Elle Loughran Student, Trinity College Dublin Elle Loughran is a Laidlaw scholar studying genetics at Trinity College Dublin in Ireland
Nik Zeps AHRECS Consultant Clinical trials have enormous value to society as they provide the most robust means of working
Clergy service to HRECs: the useful paradox within secular governance of research involving human participants
Aviva Kipen, Union for Progressive Judaism and Progressive Judaism Victoria. In 2015, I earned a Doctor of Ministry Studies degree
Empowering and enabling participation in human research: Reflections from two Queenslanders living with Multiple Sclerosis
Dr Gary Allen MS Qld Ambassador | AHRECS Senior Consultant | Member NS s4 review committee Natalie Walsh MS Qld
We respect you… we just don’t need to hear from you any more: Should the consumer and their community participate in research as partners instead of just being subjects?
By Dr Gary Allen| Senior Policy Officer, Office for Research Griffith University | Ambassador Council the Hopkins Centre| Ambassador MS
Judith C S Redman The compulsory presence of the Category D members on Australian Human Research Ethics Committees (HRECs) can
Authors: Joan Carlini,1 Kristen Ranse,2 Noela Baglot,3 and Laurie Grealish2 1. Griffith Business School, Griffith University, Southport campus, Queensland. Email: [email protected] 2.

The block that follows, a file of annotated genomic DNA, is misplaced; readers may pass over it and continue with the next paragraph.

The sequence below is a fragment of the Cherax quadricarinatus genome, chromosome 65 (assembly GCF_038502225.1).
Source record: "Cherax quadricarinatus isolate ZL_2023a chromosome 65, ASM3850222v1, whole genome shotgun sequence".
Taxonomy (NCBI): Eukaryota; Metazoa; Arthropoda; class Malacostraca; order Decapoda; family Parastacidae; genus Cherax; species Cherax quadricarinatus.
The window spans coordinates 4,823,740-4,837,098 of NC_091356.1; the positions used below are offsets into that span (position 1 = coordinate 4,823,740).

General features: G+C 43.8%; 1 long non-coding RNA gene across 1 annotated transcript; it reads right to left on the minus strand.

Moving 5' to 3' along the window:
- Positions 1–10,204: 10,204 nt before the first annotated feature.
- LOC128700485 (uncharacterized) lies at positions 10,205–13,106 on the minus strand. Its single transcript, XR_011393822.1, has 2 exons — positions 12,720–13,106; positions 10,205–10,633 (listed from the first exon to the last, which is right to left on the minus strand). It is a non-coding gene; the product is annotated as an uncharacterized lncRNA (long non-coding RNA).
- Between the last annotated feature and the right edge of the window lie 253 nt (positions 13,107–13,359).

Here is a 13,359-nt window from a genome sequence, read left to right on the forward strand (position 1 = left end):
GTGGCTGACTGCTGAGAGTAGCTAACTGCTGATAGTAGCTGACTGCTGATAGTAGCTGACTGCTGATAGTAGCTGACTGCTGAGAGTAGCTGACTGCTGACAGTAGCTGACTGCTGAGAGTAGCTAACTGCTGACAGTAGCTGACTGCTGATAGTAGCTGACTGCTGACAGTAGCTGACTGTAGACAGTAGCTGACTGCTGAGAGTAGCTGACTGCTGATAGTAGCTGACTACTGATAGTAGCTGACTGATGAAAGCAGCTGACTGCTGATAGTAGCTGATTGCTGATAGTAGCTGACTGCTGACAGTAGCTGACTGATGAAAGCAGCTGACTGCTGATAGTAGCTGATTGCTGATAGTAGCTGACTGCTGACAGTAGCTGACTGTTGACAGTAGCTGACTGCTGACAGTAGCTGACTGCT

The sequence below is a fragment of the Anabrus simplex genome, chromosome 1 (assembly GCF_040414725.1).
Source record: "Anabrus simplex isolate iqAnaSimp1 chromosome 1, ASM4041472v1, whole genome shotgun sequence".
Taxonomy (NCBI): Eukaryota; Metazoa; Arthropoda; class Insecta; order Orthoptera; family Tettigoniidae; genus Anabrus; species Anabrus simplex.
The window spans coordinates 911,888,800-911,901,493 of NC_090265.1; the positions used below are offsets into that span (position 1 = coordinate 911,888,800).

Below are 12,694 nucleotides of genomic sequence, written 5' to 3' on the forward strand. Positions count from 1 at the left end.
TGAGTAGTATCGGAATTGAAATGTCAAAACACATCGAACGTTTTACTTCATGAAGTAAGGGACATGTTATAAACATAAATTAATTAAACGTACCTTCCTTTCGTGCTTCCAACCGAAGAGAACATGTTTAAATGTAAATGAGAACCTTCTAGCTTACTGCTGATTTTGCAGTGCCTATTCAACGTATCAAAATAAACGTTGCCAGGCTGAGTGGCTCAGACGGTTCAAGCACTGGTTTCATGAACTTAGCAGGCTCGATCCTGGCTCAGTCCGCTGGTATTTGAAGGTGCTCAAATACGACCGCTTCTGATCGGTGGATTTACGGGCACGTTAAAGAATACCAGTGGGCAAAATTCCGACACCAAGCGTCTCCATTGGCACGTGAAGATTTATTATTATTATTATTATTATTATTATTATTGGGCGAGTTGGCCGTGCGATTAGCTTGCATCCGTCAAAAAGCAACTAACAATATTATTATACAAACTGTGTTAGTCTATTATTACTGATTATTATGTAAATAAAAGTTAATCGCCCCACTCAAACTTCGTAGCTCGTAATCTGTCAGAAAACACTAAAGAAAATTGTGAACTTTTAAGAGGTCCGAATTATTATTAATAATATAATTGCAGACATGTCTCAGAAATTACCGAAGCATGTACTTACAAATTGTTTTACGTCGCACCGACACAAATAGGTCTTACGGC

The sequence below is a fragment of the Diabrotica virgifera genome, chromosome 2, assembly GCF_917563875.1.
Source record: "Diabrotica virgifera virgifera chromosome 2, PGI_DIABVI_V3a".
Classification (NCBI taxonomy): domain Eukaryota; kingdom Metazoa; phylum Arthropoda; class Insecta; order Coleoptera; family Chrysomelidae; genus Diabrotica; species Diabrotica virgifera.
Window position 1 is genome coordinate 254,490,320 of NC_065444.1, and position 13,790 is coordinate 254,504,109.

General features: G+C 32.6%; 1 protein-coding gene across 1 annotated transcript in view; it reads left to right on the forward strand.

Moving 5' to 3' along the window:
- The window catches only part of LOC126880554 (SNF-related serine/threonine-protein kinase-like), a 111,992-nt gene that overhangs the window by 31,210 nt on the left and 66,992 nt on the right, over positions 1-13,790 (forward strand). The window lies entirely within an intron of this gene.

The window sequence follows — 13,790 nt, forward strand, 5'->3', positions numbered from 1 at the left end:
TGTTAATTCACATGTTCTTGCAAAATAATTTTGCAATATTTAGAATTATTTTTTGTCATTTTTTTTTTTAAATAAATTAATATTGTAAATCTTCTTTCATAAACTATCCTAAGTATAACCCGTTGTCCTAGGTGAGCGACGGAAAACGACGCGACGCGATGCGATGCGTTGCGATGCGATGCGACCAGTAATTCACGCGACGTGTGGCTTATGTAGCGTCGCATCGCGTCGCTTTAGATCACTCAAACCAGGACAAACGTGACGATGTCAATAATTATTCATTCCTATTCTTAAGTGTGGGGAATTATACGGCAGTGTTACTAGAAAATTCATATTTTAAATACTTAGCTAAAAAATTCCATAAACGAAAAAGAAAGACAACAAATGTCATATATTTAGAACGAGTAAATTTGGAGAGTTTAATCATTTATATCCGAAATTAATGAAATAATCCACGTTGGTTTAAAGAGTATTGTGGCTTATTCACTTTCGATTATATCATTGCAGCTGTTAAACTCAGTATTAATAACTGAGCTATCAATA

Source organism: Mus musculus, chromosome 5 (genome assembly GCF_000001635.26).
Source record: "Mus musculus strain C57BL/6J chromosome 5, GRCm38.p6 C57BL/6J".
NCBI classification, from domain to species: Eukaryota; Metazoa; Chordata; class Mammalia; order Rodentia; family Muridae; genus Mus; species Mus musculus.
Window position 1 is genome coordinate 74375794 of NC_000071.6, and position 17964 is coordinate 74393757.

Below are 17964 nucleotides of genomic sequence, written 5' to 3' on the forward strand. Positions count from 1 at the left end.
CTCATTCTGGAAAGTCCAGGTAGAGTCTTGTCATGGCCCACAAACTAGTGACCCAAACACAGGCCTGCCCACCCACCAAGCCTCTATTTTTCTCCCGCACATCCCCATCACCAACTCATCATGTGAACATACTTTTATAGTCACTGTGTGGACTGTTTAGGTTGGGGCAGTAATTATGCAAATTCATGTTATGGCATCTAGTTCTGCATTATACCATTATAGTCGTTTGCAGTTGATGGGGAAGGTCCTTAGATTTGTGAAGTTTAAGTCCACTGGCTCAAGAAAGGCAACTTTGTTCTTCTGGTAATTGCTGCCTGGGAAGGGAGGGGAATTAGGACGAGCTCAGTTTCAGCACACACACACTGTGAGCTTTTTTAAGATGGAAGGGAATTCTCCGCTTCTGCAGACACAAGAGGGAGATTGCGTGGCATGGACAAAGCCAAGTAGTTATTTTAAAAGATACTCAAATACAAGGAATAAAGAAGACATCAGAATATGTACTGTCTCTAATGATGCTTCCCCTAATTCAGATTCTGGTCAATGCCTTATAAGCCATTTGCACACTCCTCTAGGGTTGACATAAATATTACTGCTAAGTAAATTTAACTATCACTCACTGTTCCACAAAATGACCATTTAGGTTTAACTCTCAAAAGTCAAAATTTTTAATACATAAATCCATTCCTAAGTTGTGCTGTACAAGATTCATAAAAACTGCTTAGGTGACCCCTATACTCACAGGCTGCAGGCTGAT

In this issue, we are publishing an account of an end-of-life project in whose design there are some features that
In a notorious scene from Pirates of the Caribbean: The Curse of the Black
The use of biospecimens in research is a vital tool in the development of
Pieper, I. & Thomson, C.J.H. (2016) Beneficence as a Principle in Human Research. Monash
Gary Allen, Carolyn Ehrlich, Michael Norwood, Delena Amsters and Maddy Slattery’s post reflecting on great engagements with disability reference groups.
Here, we aim to share insights from a group of Griffith University researchers and a consumer reference group, who worked together on a research project during the development of materials and methods, as well as in the dissemination of research outcomes. The research project we conducted aimed to explore the research experience of people with acquired disability. We wanted to understand what researchers could do better to be more inclusive of people who are often described as vulnerable or marginalised by the National Statement and subsequently Human Research Ethics Committees. We wanted to know how to best include them as participants in, rather than subjects of, research.
This is not a post advocating for the use of reference groups for research involving those with disability and chronic health conditions. Calls for respectful inclusion have already been eloquently made…